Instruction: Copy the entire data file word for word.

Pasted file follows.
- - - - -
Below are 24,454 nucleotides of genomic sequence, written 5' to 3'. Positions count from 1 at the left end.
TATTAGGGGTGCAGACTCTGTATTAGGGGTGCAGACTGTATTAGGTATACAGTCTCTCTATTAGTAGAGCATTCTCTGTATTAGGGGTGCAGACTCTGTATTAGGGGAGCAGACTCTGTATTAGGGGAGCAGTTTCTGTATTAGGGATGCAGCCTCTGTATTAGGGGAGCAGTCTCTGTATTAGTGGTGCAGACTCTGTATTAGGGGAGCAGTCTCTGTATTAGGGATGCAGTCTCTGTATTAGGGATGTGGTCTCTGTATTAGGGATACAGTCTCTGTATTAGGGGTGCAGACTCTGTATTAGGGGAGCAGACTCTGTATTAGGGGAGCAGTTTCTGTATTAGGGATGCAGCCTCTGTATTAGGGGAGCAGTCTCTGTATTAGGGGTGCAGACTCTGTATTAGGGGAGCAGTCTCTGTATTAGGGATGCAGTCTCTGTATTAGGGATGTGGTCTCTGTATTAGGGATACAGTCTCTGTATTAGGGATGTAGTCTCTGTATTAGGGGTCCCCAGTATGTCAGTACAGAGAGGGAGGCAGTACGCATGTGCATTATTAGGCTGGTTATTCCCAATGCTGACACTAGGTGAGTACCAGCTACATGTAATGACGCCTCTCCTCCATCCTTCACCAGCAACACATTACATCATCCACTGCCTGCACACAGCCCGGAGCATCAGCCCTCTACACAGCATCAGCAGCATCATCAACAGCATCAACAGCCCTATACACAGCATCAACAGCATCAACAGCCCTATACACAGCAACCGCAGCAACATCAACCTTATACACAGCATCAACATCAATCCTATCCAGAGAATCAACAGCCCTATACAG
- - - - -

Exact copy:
Below are 24,454 nucleotides of genomic sequence, written 5' to 3'. Positions count from 1 at the left end.
TATTAGGGGTGCAGACTCTGTATTAGGGGTGCAGACTGTATTAGGTATACAGTCTCTCTATTAGTAGAGCATTCTCTGTATTAGGGGTGCAGACTCTGTATTAGGGGAGCAGACTCTGTATTAGGGGAGCAGTTTCTGTATTAGGGATGCAGCCTCTGTATTAGGGGAGCAGTCTCTGTATTAGTGGTGCAGACTCTGTATTAGGGGAGCAGTCTCTGTATTAGGGATGCAGTCTCTGTATTAGGGATGTGGTCTCTGTATTAGGGATACAGTCTCTGTATTAGGGGTGCAGACTCTGTATTAGGGGAGCAGACTCTGTATTAGGGGAGCAGTTTCTGTATTAGGGATGCAGCCTCTGTATTAGGGGAGCAGTCTCTGTATTAGGGGTGCAGACTCTGTATTAGGGGAGCAGTCTCTGTATTAGGGATGCAGTCTCTGTATTAGGGATGTGGTCTCTGTATTAGGGATACAGTCTCTGTATTAGGGATGTAGTCTCTGTATTAGGGGTCCCCAGTATGTCAGTACAGAGAGGGAGGCAGTACGCATGTGCATTATTAGGCTGGTTATTCCCAATGCTGACACTAGGTGAGTACCAGCTACATGTAATGACGCCTCTCCTCCATCCTTCACCAGCAACACATTACATCATCCACTGCCTGCACACAGCCCGGAGCATCAGCCCTCTACACAGCATCAGCAGCATCATCAACAGCATCAACAGCCCTATACACAGCATCAACAGCATCAACAGCCCTATACACAGCAACCGCAGCAACATCAACCTTATACACAGCATCAACATCAATCCTATCCAGAGAATCAACAGCCCTATACAG